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Red Dots Before my Eyes

This is the very first red ES-335. It shipped in December of 1958 and was wired in stereo. Gold knobs were probably factory (355’s had them too in 58). I don’t know the FON. The serial is A28800.

I formerly used the user name “red59dot” on guitar websites and forums (fora?) because I had been on the lookout for a red 59 335 for years. The rumor back in the early 00’s was that there weren’t any-only a stereo 58 that left the factory in December of that year. Then, out of nowhere (well, out of New Jersey, actually) a guy calls me and says he has a red 59 and I said “I want it”. He said to meet me at such and such a park in North Jersey and bring cash. It was $18000 which, at that time was in line with what a sunburst 59 would cost. I’m always hesitant to meet someone I don’t know with a paper bag full of Benjamins but I really wanted the guitar. It was a Bigsby with a big neck and a zebra in the bridge (I think). Anyway, all went well (whew) and my search was over. Until it wasn’t. I wanted a stop tail.

After a trip to North Jersey, meeting the owner on a park bench with a paper bag full of cash, this is the next red 59 dot neck I came across. SN A30906

It’s maybe ten years later and while I’ve had a few red 59 345’s, I hadn’t seen another red 59 335 except another Bigsby that had little black diamonds painted on the cutaways. That was a mint example and was for sale for $55,000 at a well known dealer. I saw it at the Philly show and passed mostly because it was a Bigsby. The diamonds, supposedly factory, weren’t that big a deal. I had actually seen a 330 with the same decoration. And they were under the clear coat so I assumed they actually were factory.

The “black diamond” ES-335. Mint. I should have bought it back when I first saw it at the Philly show. $55K seemed like a lot back then. Not so much now for any mint 59. SN A31962

The following year, I get an email from a dealer in Paris (France, not Texas) asking me if I’d be interested in a red 59 335 stop tail. Yes. I would be interested. It’s a fairly early 59 with a 58 FON. Oh, and it has a Varitone. The Varitone first appeared in February of 59 on a short run of 4 or 5 ES-345’s that pre-date the “first racks” of April 59. But this guitar, which had to be a special order, started its build in 1958. So, is this the very first Varitone equipped guitar ever built? The serial number of the earliest known ES-345 is A29132 shipped in February 59. The FON is T7303-xx. This 59 ES-335 is serial A29553 but the FON is much earlier. It is T6473-xx. FONs are sequential. Serial numbers are not. Also worth noting, I’ve never seean a stereo 355 with a 58 FON. So, the question remains. Is this the first Varitone? I don’t know but it certainly could be. Even if it isn’t it’s a piece of Gibson history being the first red 335 (of 6 known) shipped in 1959. And a great player.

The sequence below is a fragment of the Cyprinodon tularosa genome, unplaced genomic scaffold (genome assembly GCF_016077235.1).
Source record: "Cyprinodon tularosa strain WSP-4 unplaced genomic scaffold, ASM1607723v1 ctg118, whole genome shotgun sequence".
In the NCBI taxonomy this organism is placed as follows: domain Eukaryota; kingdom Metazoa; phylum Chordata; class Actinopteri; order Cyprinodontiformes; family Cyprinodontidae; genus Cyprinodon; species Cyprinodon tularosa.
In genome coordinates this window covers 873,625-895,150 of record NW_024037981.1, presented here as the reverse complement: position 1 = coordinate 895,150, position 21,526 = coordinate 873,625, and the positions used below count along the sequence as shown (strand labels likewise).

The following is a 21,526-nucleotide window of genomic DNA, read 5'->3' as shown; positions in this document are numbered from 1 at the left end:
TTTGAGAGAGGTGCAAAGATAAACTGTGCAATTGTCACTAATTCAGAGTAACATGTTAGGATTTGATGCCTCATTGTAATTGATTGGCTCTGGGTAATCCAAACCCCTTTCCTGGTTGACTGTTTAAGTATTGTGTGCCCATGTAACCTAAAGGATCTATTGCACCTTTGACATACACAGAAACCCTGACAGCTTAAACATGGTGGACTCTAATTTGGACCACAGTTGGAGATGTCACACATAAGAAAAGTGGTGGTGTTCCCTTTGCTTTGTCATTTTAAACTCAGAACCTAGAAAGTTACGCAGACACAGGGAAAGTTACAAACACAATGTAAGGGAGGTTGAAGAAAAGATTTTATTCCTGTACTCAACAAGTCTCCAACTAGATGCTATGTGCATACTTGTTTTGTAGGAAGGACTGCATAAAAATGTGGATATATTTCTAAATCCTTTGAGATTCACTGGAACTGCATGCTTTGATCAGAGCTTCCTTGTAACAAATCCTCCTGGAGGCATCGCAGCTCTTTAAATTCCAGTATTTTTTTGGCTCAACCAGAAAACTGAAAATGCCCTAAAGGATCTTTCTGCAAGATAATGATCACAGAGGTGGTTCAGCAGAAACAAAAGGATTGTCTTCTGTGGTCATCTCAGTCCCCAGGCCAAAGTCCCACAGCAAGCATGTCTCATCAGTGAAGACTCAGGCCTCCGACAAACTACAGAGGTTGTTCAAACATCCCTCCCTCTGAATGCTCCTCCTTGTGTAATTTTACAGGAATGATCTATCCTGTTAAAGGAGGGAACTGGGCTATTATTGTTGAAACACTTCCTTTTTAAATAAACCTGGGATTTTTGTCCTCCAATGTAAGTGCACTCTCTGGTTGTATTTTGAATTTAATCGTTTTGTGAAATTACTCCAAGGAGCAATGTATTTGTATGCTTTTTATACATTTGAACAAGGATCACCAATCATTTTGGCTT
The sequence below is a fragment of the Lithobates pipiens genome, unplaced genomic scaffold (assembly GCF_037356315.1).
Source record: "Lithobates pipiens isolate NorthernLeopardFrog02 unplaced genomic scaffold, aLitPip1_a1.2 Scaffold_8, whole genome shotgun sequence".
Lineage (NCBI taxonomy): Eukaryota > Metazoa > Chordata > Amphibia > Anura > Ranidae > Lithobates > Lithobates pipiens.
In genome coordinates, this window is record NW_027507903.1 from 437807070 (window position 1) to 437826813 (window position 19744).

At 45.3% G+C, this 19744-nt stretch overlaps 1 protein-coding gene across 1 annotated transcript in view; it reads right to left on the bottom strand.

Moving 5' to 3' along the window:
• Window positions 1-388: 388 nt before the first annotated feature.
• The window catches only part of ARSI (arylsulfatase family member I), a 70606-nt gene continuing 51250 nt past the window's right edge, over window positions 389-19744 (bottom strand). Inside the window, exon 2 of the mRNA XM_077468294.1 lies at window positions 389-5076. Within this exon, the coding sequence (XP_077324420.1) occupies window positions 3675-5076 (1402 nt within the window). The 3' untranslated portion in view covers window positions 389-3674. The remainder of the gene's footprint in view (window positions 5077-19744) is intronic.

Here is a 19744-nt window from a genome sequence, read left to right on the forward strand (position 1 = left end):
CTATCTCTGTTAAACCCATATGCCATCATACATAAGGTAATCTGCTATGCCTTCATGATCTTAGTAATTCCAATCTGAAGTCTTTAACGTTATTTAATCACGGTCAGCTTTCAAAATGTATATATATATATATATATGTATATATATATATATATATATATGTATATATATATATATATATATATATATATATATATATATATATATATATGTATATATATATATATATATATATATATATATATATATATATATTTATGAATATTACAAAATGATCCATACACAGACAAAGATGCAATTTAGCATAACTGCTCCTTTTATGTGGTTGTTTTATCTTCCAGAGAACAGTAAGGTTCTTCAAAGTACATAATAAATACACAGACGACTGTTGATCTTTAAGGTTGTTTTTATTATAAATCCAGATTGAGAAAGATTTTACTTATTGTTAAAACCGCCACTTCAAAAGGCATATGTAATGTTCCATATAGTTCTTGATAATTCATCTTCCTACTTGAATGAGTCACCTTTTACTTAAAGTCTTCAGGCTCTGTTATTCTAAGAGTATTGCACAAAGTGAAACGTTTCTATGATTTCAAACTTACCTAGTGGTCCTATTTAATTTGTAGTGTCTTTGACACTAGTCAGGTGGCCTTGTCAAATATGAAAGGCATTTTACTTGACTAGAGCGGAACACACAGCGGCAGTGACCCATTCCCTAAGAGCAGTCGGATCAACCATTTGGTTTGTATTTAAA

I currently own this one (yes, it’s for sale like everything else I get). This is the second one shipped and has a 58 FON. It also is possiblt the very first ES built by Gibson with a Varitone. Or maybe not. Serial is A29553. The shipping log makes no note of it being red or being a Varitone.

I still haven’t had a stock red 59 stop tail 335 but I believe there are two of them. I know where one is but not the other. If you have one, call or email. I consider the red 59 dot neck to be the holy grail of 335’s. Yes, blondes are nice but they are relatively common (they made 71 of them in 59). And I’d really like to find a black one (I know of only one) but I don’t expect to. If you recall Dan Erlewine’s “rule of two”, I’ll probably end up with both of them the same week.

One other point worth making. Until mid to late 1960, the red dye used to color the wood red was particularly UV sensitive. While it starts off a rich vibrant blood red, it often fades, with UV exposure, to a pinkish light red we’ve all called “watermelon”. In more extreme cases it can fade to a pale orange. In guitars that spend most of their life in the case (and not a store window), the red can retain nearly all of its original color. The guitars pictured in this post are a pretty good representation of what these early reds can do. The 58, the Varitone 59 and the “diamond” 59 are still vibrant. They look similar to later reds that haven’t faded. The New Jersey Bigsby is clearly faded to that wonderful watermelon shade. The stop tail below is somewhere in between. When a later red ES guitar is exposed to sunlight it tends to darken rather than lighten, moving in the direction of brownish maroon. These watermelon 335’s are, I think, among the most attractive 335’s on the planet. Sadly, by the Fall of 1960, they were gone forever.

Here’s one of the known stock stop tail 59 ES-335’s in red. It is owned by the same collector who has the “black diamond”-you can tell by the photo background. It is also near mint. This one isn’t for sale but I’ll take the other one if you have it. This is also an early one with an A299xx serial number.

2 Responses to “Red Dots Before my Eyes”

  1. RAB says:

    Dottz cool! Uber rare and beautiful fiddles and I’m sure sound awesome too!

  2. Dave says:

    Awesome post Charlie. Great esoteric early 335 history and images.

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